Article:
As I was growing up with a younger brother and sister, one of our favorite games to play was baseball. We had a plastic bat and ball, and we would team up with some of the neighborhood kids and play ball in the back yard.
On one particular occasion my mom took our bat away from us because we were arguing, like all brothers and sisters tend to do. But this did not deter us from playing our favorite game. Mom took the bat, but not the ball. So we took the metal brace from the swing set (the metal bar that is used to brace two legs together on each end) and started using it as a bat.
I was at bat when I swung at a pitch and felt two distinct points of contact; one was with the ball, and the second was with my sister’s head. I didn’t realize that she had walked up behind me, and on my follow through I clobbered her on the forehead with the end of the brace.
I turned around only to discover that my sister was screaming and bleeding profusely. In fact, not much of her face was really visible because she was covered in blood. I knew I was in trouble, so while my sister bled and cried, I pleaded with her not to tell momma. I figured that washing her down with the water hose to get rid of the blood would be enough to take care of the situation. Once the bleeding stopped, I would be in the clear. But in my panic to discover a way to keep from getting a good whipping, I couldn’t see that the greater need was for my sister to receive medical attention. She had to be taken to the emergency room where she received several stitches to bind up her wound.
The point of this story is this. When my mom came out to find out what was going on, she didn’t stop to dwell on how guilty I was for disobeying her, or to find out every detail about what had happened. As soon as she saw the blood, she swept my sister up in her arms, carried her into the house to put a bandage on her head, and drove her to the hospital so that she could get the medical attention she desperately needed. As a matter of fact, the whipping I deserved never came. My mom’s actions showed that her concern for my sister’s health and well-being was more important than trying to blame somebody for the accident that had caused her injuries, or for punishing the one who was responsible.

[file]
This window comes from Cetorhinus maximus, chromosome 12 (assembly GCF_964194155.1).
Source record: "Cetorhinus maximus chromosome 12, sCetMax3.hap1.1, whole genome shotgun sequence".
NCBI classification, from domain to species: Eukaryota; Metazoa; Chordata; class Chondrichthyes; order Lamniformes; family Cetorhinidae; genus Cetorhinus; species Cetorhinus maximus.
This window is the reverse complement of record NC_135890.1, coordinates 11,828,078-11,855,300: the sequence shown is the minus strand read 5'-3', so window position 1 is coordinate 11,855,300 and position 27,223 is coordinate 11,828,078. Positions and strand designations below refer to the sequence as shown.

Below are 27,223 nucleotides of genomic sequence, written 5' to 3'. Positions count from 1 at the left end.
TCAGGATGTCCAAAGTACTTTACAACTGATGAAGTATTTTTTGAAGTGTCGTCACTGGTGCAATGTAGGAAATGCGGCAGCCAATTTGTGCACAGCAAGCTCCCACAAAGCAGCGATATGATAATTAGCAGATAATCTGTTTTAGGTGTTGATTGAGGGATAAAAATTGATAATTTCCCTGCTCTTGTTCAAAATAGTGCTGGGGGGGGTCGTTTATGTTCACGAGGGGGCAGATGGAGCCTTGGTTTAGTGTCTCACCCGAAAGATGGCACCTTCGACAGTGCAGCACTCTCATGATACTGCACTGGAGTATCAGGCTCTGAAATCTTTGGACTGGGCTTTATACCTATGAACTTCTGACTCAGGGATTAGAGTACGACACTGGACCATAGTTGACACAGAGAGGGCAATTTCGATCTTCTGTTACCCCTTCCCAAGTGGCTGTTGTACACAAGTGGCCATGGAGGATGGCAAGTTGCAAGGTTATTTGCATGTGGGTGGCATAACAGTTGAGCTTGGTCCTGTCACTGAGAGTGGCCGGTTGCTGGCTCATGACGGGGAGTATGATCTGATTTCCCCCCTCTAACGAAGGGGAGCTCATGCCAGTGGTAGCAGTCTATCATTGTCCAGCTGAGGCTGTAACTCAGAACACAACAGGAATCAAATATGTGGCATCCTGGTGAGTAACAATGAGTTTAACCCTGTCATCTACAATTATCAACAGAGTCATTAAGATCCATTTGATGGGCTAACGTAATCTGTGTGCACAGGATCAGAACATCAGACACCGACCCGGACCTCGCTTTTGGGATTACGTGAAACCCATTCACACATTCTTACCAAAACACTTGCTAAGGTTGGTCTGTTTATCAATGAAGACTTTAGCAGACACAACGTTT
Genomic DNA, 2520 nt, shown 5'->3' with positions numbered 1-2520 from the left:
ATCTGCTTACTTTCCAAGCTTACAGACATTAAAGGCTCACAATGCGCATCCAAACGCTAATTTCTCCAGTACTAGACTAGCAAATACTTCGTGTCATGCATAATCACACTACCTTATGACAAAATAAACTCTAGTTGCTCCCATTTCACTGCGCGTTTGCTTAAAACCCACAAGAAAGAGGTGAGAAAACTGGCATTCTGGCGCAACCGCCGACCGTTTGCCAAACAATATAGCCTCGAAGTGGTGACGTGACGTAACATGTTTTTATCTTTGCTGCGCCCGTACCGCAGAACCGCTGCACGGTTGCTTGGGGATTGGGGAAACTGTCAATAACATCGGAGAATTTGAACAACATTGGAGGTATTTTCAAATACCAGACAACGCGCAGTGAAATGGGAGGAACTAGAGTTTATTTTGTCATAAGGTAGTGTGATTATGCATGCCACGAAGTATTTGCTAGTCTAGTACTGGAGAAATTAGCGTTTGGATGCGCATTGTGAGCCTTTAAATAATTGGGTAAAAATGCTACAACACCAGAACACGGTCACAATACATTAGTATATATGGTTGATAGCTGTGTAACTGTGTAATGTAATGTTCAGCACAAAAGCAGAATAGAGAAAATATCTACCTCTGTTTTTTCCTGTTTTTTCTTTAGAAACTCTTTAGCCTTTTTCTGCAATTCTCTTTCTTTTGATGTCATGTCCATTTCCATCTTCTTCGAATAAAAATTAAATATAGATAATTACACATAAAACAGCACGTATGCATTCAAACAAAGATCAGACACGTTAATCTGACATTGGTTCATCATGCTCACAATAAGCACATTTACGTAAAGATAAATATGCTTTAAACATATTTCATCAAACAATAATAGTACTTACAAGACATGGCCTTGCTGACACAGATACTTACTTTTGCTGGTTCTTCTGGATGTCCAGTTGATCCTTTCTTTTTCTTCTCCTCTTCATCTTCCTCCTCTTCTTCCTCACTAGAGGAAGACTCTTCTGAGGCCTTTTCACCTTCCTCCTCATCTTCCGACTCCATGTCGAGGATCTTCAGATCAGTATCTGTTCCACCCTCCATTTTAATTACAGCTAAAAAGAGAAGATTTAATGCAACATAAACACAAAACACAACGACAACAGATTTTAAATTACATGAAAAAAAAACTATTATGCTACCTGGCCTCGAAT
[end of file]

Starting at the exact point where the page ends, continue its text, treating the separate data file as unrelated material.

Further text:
Pastors need to learn that lesson.
So many times we have been guilty of preaching on sin just so we can point a finger of blame at someone who has stumbled under the load of temptation that Satan brings to bear upon us. God forgive us for our arrogance and our shortsightedness. Forgive us for falling short of our God-given responsibility to preach the gospel to the poor, to heal the brokenhearted, to preach deliverance to the captives, and recovering of sight to the blind, to set at liberty them that are bruised (Luke 4:18). Our obligation as pastors is not only to warn people of sin and the consequences it brings, but also to bind the wounds of our brothers and sisters in Christ who have been victimized by the enemy, and to tell those who have never known the washing of regeneration that Jesus Christ died on the cross to pay their sin debt, that His blood can wash away all of your sins, and that He rose from the dead to prove that He has power over death, hell and the grave.
Christians need to learn that lesson.
How many of us have been guilty of shooting our wounded? How many have kicked a brother or sister when they were down, rather than bearing their burden, and helping to restore them back into the sweetness of full fellowship with our Lord? We ought to be ashamed, for the Church is to be our refuge, our safe haven, and our place of restoration. But all too often it becomes a place of torment and ridicule because of those who have forgotten to “consider themselves, lest they also be tempted.”